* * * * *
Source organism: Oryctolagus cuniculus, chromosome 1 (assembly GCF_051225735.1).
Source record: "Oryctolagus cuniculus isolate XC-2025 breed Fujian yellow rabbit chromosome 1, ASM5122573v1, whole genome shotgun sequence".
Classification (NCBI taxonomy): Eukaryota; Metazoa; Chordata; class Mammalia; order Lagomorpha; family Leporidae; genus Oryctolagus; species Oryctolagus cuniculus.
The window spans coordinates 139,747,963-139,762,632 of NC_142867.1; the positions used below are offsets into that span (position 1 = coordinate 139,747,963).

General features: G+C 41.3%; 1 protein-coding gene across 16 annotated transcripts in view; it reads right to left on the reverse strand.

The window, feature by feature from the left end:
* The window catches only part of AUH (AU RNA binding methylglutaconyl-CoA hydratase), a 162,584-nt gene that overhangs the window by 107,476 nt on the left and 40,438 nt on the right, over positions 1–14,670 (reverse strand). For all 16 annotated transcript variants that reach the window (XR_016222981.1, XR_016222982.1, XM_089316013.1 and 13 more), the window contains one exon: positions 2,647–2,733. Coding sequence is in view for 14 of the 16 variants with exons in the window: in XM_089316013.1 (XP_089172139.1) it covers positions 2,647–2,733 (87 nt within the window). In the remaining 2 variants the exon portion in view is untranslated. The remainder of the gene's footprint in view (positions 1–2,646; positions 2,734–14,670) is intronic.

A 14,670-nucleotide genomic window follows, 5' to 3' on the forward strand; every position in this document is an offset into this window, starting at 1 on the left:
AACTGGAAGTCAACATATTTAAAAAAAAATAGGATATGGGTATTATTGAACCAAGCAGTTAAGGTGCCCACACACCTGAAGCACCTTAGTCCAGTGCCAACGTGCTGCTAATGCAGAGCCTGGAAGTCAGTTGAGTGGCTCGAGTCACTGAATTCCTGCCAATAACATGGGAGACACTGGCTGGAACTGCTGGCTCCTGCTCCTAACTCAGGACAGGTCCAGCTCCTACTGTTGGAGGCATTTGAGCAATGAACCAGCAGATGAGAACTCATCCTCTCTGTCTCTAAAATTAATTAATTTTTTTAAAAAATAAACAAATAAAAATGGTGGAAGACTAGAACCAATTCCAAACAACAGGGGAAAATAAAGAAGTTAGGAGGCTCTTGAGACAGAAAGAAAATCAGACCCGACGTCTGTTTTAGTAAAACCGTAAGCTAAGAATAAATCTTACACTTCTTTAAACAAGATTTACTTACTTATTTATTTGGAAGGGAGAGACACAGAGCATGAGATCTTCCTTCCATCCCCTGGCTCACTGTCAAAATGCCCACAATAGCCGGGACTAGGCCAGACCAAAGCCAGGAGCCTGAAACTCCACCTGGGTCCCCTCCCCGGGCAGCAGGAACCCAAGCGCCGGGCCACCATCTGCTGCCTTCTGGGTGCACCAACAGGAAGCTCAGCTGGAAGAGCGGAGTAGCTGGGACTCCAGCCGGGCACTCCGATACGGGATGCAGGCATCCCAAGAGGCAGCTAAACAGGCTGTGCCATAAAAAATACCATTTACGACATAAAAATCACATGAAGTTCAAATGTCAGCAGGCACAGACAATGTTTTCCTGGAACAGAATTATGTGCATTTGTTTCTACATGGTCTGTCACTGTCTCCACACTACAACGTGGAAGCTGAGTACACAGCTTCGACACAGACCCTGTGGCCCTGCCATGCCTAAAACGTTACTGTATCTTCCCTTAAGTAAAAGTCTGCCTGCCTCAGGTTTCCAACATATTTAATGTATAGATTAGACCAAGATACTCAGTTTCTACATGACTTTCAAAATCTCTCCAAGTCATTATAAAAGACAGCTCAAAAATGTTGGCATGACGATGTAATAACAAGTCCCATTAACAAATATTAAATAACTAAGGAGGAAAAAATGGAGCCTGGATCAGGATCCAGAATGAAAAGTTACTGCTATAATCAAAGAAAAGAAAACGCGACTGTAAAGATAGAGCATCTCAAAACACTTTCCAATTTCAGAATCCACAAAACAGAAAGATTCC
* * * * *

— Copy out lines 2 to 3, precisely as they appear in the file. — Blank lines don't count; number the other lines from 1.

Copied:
Source record: "Oryctolagus cuniculus isolate XC-2025 breed Fujian yellow rabbit chromosome 1, ASM5122573v1, whole genome shotgun sequence".
Classification (NCBI taxonomy): Eukaryota; Metazoa; Chordata; class Mammalia; order Lagomorpha; family Leporidae; genus Oryctolagus; species Oryctolagus cuniculus.